The difference is that, the more technical and precise Christians get, paradoxically the more nonsensical it all seems. After all the blood runs out of Jesus, water starts dripping out – as if that was the natural thing that should happen when there’s no blood left? 1 six inch nail is driven through both of his feet in a way to pin him to the cross and support his weight, but it didn’t break any bones?! Something they also forgot to mention is how Emperor Constantine’s own mother traveled to the Holy Land, and after three centuries, claimed to have found the actual cross and nails used in the crucifixion (of course it was under a temple of … Read More »


Iraq militia stone youths to death for Satanistic “emo” style

Posted on March 11th, by Derek Murphy in Atheism, Bible Blasphemy, Modern Culture, News. 1 Comment

Wearing skulls and dressing in black will get you killed – at least in Iraq, where dozens of teenagers have been stoned recently for wearing black and channeling Emo. “Emo” is a Western subculture that follows the revival of gothic and horror trends in society and literature, and also parallels closely the attraction to vampirism, witchcraft and magic.

Skulls and crossbones have become super cool symbols in international pop culture; even hello kitty is on board.

As Baghdad explores its new-found freedom, news articles like this one shock us with horrific violence at the hands of Islamic conservative fundamentalists. In particular, a recent strain of murders have focused on teenagers who want to stand out, be cool and participate in international trends of fashion and culture. This should make anyone indoctrinated into Western ideology hope that Islam as a religion goes extinct quickly: surely we don’t need that kind of backward, tribalistic, head-in-the-sand idiocracy influencing our culture or politics?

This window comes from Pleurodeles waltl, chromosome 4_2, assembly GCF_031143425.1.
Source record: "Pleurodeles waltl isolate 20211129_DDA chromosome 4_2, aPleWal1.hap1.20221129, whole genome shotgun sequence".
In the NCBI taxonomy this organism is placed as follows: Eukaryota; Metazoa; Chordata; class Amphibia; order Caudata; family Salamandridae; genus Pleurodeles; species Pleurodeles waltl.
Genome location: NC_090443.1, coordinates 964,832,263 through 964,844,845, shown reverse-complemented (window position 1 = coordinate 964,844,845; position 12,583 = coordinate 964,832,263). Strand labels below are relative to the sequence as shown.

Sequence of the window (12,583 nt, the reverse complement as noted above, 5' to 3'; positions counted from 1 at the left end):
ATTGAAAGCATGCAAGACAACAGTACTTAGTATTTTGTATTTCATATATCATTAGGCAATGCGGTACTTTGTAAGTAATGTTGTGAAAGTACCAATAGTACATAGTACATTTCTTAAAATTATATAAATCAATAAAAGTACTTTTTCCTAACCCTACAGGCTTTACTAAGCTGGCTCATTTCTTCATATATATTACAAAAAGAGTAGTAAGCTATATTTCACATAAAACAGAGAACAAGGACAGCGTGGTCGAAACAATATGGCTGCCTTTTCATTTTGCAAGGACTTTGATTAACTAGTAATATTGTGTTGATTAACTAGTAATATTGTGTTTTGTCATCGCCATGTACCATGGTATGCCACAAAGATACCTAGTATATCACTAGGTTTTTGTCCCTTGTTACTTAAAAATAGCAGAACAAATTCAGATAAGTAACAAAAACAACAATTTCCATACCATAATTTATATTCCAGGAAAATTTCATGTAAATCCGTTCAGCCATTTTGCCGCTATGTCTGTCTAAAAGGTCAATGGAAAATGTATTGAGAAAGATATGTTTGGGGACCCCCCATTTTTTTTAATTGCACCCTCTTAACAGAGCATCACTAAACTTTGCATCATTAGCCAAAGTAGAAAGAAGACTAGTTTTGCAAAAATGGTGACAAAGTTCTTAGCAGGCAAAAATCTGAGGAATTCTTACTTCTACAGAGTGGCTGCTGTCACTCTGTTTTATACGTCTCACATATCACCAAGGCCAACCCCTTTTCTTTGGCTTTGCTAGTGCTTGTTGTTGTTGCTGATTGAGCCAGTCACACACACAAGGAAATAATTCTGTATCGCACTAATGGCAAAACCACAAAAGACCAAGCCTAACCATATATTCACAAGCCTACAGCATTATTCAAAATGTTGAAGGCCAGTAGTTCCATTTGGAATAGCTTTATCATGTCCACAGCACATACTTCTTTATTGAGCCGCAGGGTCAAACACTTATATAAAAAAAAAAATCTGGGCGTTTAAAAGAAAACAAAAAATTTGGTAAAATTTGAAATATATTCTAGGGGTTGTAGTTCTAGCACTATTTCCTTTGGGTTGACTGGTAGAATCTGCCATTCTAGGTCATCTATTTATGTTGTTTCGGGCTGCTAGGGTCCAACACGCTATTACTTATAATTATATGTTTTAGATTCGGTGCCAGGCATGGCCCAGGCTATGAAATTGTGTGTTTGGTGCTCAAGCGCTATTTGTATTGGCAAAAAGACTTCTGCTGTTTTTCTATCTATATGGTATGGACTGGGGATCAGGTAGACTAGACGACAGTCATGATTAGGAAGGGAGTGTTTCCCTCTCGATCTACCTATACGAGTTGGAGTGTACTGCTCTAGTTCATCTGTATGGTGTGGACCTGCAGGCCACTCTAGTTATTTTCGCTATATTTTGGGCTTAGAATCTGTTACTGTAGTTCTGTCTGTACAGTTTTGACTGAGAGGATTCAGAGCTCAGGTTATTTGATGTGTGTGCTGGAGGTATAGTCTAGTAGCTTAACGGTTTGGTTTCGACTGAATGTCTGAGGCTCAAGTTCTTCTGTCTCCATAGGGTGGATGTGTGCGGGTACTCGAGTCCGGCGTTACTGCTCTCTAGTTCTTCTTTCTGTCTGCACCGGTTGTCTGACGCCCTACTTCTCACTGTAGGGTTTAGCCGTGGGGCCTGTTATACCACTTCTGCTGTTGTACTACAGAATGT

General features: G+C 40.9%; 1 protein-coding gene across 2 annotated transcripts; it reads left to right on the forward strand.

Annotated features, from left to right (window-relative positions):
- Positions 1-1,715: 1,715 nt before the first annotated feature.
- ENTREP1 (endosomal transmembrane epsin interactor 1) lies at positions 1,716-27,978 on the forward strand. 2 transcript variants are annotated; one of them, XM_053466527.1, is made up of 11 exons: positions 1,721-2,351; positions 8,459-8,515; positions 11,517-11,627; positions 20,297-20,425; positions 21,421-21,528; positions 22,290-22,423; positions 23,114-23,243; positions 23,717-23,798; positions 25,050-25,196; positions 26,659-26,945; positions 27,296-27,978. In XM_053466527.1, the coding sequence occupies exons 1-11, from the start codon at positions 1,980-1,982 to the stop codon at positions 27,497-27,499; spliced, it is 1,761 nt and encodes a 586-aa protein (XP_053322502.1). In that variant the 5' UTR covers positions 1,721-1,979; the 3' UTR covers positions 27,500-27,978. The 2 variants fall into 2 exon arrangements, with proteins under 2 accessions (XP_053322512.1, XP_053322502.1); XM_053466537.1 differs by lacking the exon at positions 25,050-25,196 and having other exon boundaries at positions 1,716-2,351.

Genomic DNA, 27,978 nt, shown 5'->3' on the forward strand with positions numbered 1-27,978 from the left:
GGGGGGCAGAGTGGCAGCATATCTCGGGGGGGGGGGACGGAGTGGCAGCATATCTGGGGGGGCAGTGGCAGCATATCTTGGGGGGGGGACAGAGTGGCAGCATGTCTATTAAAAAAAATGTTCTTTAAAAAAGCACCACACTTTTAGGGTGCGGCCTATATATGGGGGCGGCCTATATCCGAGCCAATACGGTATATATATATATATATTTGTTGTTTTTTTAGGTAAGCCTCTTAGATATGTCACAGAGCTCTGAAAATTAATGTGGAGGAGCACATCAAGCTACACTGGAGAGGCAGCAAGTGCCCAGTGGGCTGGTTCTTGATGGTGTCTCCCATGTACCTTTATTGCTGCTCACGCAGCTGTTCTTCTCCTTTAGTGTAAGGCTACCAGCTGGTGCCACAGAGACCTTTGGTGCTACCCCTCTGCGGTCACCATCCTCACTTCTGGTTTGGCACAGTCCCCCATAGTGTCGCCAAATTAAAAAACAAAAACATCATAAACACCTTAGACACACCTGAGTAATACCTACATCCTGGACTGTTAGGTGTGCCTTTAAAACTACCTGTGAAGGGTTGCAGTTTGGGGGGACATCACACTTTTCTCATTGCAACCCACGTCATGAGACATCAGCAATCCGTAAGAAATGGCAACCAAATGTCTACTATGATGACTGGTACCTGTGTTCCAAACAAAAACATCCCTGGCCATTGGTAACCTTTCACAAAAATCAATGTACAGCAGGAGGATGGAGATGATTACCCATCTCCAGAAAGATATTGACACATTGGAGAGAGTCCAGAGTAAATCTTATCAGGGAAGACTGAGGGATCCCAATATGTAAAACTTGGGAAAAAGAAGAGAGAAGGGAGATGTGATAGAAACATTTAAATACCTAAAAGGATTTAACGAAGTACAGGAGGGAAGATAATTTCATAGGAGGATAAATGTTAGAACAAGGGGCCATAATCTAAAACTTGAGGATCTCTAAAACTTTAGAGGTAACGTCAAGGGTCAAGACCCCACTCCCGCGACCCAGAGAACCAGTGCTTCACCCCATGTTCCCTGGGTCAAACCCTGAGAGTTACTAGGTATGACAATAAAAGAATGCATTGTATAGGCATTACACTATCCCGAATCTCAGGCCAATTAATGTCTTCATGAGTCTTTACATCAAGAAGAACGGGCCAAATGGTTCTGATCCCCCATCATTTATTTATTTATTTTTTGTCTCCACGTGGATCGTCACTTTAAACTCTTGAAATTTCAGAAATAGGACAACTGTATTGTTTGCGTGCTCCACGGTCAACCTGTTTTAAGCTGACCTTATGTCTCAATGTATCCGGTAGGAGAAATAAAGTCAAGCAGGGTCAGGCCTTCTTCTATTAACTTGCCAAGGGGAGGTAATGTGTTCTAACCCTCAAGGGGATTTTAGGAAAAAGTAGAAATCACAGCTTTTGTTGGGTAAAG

And yet, so what if Islam is stoning youths? Doesn’t Yahweh command – in the book believed as the literal word of God for an enormous percentage of American citizens – that we not suffer a witch to live? That anyone practicing magic, … Read More »


Is John Carter Jesus Christ? Gods, Alien Technology, Atheism and Revolution

An online review posted about Disney’s 2012 John Carter of Earth movie runs thus: “John Carter evokes pretty much every sci-fi classic from the past 50 years without having any real personality of its own.”

The essential thing to keep in mind, however, is that Edgar Rice Burroughs’ A Princess of Mars was first published almost a century ago in 1917! Science fiction and fantasy novels and stories since then are deeply indebted to John Carter.

Others influenced by Edgar Rice Burroughs and his John Carter books include James Cameron who mentioned the influence on his science-fiction epic Avatar in The New Yorker magazine and George Lucas, whose Star Wars movies were influenced Edgar Rice Burroughs and by Flash Gordon, which in turn was influenced by Edgar Rice Burroughs.

But something you won’t read about in other online reviews is this:

John Carter is an atheistic movie.

A tagline for the movie could be, “There is no god, only superior technology.” Edgar Rice Burroughs’ Mars is basically like earth – lots of evenly matched civilizations destroying each other for centuries until one gets an advanced technology (gunpowder, etc) and annihilates the other side. But there is also an element of magic, mysticism and religion. … Read More »


Buying and Selling Luck: Taiwan’s Fudegong Temple and the Lucky Money Machine

Posted on February 22nd, by Derek Murphy in Modern Culture. No Comments

This morning, between about 10am and 12am outside my 5th floor apartment, was a never ending parade of drum, bad karoake and high pitched squeaking clarinets played by people with no training – all blasted from portable megaphones charged with a portable battery. It made me wonder where that old phrase, “everyone loves a parade” comes from. While the noise pollution, pierced sporadically by firecrackers, may seem quaint and exotic, after 8 years living in Taiwan it’s hard to excuse the distraction and invasion into my home office, where I’m trying to concentrate on editing some documents.

But it’s a special occasion – it’s the birthday of the Earth God (Tudigong). You might assume that this would be akin to Western “Earth Day”, where we all gather to make empty vows about recycling and healing our planet. You’d be wrong – Earth God’s birthday has principally become (at least in Taiwan) the day to go and give money to the temple, for your own financial benefit. Hence, all the parades may be seen as a form of power advertising: it’s Earth God’s birthday! Don’t forget to go give him some money, to bless and ensure your own prosperity!

Although this may seem … Read More »